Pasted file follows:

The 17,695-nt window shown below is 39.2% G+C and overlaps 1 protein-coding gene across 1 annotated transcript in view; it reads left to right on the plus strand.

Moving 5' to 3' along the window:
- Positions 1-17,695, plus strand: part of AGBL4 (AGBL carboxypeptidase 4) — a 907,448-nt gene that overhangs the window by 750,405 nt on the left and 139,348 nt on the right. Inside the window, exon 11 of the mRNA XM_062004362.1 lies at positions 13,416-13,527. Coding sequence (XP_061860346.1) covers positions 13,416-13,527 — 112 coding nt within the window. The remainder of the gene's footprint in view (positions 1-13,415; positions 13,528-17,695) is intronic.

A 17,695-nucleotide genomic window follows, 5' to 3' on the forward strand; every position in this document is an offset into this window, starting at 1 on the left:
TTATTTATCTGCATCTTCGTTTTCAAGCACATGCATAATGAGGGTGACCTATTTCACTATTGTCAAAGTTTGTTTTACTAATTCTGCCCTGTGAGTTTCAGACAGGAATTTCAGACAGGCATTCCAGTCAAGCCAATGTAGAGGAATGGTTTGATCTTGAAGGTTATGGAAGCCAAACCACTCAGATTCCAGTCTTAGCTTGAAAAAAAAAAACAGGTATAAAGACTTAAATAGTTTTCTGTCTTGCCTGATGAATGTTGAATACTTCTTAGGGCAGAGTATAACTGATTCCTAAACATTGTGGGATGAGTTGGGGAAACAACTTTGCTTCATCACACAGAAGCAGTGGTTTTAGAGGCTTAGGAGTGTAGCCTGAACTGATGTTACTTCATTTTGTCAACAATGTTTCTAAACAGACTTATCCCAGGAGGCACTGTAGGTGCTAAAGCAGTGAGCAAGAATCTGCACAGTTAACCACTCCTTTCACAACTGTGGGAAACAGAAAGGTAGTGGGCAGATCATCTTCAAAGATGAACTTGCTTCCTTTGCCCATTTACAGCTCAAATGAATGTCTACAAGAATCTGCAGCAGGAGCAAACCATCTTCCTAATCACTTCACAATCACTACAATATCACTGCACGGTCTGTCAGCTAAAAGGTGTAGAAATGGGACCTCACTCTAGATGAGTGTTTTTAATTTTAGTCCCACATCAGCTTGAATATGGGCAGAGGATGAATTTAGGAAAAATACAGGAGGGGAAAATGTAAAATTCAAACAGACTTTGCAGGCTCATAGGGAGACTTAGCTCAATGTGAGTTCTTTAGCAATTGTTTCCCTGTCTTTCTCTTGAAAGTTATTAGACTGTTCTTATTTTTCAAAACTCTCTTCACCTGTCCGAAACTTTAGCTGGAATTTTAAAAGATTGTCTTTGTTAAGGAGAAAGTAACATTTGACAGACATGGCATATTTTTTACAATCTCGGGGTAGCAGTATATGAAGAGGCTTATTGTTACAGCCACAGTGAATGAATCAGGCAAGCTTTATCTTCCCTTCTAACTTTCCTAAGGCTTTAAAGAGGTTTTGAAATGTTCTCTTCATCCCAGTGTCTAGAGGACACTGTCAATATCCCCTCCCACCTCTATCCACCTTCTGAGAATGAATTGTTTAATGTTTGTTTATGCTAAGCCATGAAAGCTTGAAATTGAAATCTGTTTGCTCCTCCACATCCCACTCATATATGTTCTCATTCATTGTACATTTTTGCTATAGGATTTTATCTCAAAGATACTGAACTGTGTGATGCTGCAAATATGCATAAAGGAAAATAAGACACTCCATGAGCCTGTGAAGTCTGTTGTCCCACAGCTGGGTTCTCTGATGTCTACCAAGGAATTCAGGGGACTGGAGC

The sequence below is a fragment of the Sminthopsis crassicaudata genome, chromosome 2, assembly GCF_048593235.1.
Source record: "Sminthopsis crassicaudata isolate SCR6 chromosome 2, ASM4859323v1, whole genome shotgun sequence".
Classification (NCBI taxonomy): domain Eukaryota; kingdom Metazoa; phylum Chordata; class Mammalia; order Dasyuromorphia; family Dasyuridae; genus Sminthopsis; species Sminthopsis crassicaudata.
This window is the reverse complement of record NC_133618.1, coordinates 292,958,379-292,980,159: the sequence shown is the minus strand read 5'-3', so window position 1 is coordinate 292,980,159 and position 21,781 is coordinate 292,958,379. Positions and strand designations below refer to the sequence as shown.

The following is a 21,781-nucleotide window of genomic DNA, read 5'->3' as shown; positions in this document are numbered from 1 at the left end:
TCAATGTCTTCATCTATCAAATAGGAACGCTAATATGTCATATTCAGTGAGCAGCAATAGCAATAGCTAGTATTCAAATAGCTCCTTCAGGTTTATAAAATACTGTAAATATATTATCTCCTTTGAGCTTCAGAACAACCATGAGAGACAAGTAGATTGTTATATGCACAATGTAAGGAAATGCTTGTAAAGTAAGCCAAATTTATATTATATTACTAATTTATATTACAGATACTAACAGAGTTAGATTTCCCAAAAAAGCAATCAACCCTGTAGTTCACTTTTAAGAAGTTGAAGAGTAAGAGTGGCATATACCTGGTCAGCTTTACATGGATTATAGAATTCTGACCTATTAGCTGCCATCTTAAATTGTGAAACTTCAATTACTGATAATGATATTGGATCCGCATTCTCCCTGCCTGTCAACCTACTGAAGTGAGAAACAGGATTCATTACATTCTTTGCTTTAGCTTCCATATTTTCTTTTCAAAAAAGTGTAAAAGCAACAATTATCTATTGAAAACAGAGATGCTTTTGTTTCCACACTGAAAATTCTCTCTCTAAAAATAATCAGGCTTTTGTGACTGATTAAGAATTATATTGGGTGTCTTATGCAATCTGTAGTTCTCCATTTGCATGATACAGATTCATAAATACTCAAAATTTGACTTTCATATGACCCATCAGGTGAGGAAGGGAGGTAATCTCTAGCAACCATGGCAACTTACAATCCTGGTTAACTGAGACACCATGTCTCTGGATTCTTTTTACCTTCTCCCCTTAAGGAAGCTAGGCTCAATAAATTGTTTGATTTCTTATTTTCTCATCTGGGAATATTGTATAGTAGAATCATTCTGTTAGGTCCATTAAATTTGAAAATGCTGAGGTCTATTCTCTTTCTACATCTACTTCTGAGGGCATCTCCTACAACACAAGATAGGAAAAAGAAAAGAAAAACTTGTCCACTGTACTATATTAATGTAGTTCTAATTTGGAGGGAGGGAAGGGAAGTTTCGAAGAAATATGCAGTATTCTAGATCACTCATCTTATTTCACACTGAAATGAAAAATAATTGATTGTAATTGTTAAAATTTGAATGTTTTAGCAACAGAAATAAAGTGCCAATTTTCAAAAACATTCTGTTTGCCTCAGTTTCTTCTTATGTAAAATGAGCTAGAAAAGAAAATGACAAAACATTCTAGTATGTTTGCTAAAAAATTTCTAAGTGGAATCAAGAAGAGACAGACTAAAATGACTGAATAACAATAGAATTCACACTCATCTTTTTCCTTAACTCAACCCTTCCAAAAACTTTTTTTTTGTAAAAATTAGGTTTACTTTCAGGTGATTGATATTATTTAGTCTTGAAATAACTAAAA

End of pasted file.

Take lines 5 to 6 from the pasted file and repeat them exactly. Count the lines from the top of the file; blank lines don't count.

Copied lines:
TTATTTATCTGCATCTTCGTTTTCAAGCACATGCATAATGAGGGTGACCTATTTCACTATTGTCAAAGTTTGTTTTACTAATTCTGCCCTGTGAGTTTCAGACAGGAATTTCAGACAGGCATTCCAGTCAAGCCAATGTAGAGGAATGGTTTGATCTTGAAGGTTATGGAAGCCAAACCACTCAGATTCCAGTCTTAGCTTGAAAAAAAAAAACAGGTATAAAGACTTAAATAGTTTTCTGTCTTGCCTGATGAATGTTGAATACTTCTTAGGGCAGAGTATAACTGATTCCTAAACATTGTGGGATGAGTTGGGGAAACAACTTTGCTTCATCACACAGAAGCAGTGGTTTTAGAGGCTTAGGAGTGTAGCCTGAACTGATGTTACTTCATTTTGTCAACAATGTTTCTAAACAGACTTATCCCAGGAGGCACTGTAGGTGCTAAAGCAGTGAGCAAGAATCTGCACAGTTAACCACTCCTTTCACAACTGTGGGAAACAGAAAGGTAGTGGGCAGATCATCTTCAAAGATGAACTTGCTTCCTTTGCCCATTTACAGCTCAAATGAATGTCTACAAGAATCTGCAGCAGGAGCAAACCATCTTCCTAATCACTTCACAATCACTACAATATCACTGCACGGTCTGTCAGCTAAAAGGTGTAGAAATGGGACCTCACTCTAGATGAGTGTTTTTAATTTTAGTCCCACATCAGCTTGAATATGGGCAGAGGATGAATTTAGGAAAAATACAGGAGGGGAAAATGTAAAATTCAAACAGACTTTGCAGGCTCATAGGGAGACTTAGCTCAATGTGAGTTCTTTAGCAATTGTTTCCCTGTCTTTCTCTTGAAAGTTATTAGACTGTTCTTATTTTTCAAAACTCTCTTCACCTGTCCGAAACTTTAGCTGGAATTTTAAAAGATTGTCTTTGTTAAGGAGAAAGTAACATTTGACAGACATGGCATATTTTTTACAATCTCGGGGTAGCAGTATATGAAGAGGCTTATTGTTACAGCCACAGTGAATGAATCAGGCAAGCTTTATCTTCCCTTCTAACTTTCCTAAGGCTTTAAAGAGGTTTTGAAATGTTCTCTTCATCCCAGTGTCTAGAGGACACTGTCAATATCCCCTCCCACCTCTATCCACCTTCTGAGAATGAATTGTTTAATGTTTGTTTATGCTAAGCCATGAAAGCTTGAAATTGAAATCTGTTTGCTCCTCCACATCCCACTCATATATGTTCTCATTCATTGTACATTTTTGCTATAGGATTTTATCTCAAAGATACTGAACTGTGTGATGCTGCAAATATGCATAAAGGAAAATAAGACACTCCATGAGCCTGTGAAGTCTGTTGTCCCACAGCTGGGTTCTCTGATGTCTACCAAGGAATTCAGGGGACTGGAGC

The sequence below is a fragment of the Sminthopsis crassicaudata genome, chromosome 2, assembly GCF_048593235.1.